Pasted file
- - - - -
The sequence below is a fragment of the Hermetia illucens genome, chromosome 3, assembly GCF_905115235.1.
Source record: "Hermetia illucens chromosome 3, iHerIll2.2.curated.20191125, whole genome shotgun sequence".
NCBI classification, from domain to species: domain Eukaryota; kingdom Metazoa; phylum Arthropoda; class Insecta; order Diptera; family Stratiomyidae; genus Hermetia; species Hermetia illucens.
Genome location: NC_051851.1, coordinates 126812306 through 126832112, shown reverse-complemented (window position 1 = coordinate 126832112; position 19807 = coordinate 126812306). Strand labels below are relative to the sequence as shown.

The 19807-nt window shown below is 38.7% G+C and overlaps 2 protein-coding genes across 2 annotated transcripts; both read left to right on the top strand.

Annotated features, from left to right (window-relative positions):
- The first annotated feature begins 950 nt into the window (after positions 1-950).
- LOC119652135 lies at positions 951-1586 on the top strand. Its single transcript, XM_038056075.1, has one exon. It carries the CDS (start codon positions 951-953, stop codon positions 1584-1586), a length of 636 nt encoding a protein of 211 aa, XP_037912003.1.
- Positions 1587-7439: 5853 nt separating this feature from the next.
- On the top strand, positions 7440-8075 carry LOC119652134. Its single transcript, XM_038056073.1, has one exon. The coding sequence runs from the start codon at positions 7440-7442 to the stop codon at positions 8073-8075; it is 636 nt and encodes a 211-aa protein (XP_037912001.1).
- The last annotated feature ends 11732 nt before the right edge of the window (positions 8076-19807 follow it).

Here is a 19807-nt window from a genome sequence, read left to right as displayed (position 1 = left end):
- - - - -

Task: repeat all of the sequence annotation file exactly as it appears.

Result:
The sequence below is a fragment of the Hermetia illucens genome, chromosome 3, assembly GCF_905115235.1.
Source record: "Hermetia illucens chromosome 3, iHerIll2.2.curated.20191125, whole genome shotgun sequence".
NCBI classification, from domain to species: domain Eukaryota; kingdom Metazoa; phylum Arthropoda; class Insecta; order Diptera; family Stratiomyidae; genus Hermetia; species Hermetia illucens.
Genome location: NC_051851.1, coordinates 126812306 through 126832112, shown reverse-complemented (window position 1 = coordinate 126832112; position 19807 = coordinate 126812306). Strand labels below are relative to the sequence as shown.

The 19807-nt window shown below is 38.7% G+C and overlaps 2 protein-coding genes across 2 annotated transcripts; both read left to right on the top strand.

Annotated features, from left to right (window-relative positions):
- The first annotated feature begins 950 nt into the window (after positions 1-950).
- LOC119652135 lies at positions 951-1586 on the top strand. Its single transcript, XM_038056075.1, has one exon. It carries the CDS (start codon positions 951-953, stop codon positions 1584-1586), a length of 636 nt encoding a protein of 211 aa, XP_037912003.1.
- Positions 1587-7439: 5853 nt separating this feature from the next.
- On the top strand, positions 7440-8075 carry LOC119652134. Its single transcript, XM_038056073.1, has one exon. The coding sequence runs from the start codon at positions 7440-7442 to the stop codon at positions 8073-8075; it is 636 nt and encodes a 211-aa protein (XP_037912001.1).
- The last annotated feature ends 11732 nt before the right edge of the window (positions 8076-19807 follow it).

Here is a 19807-nt window from a genome sequence, read left to right as displayed (position 1 = left end):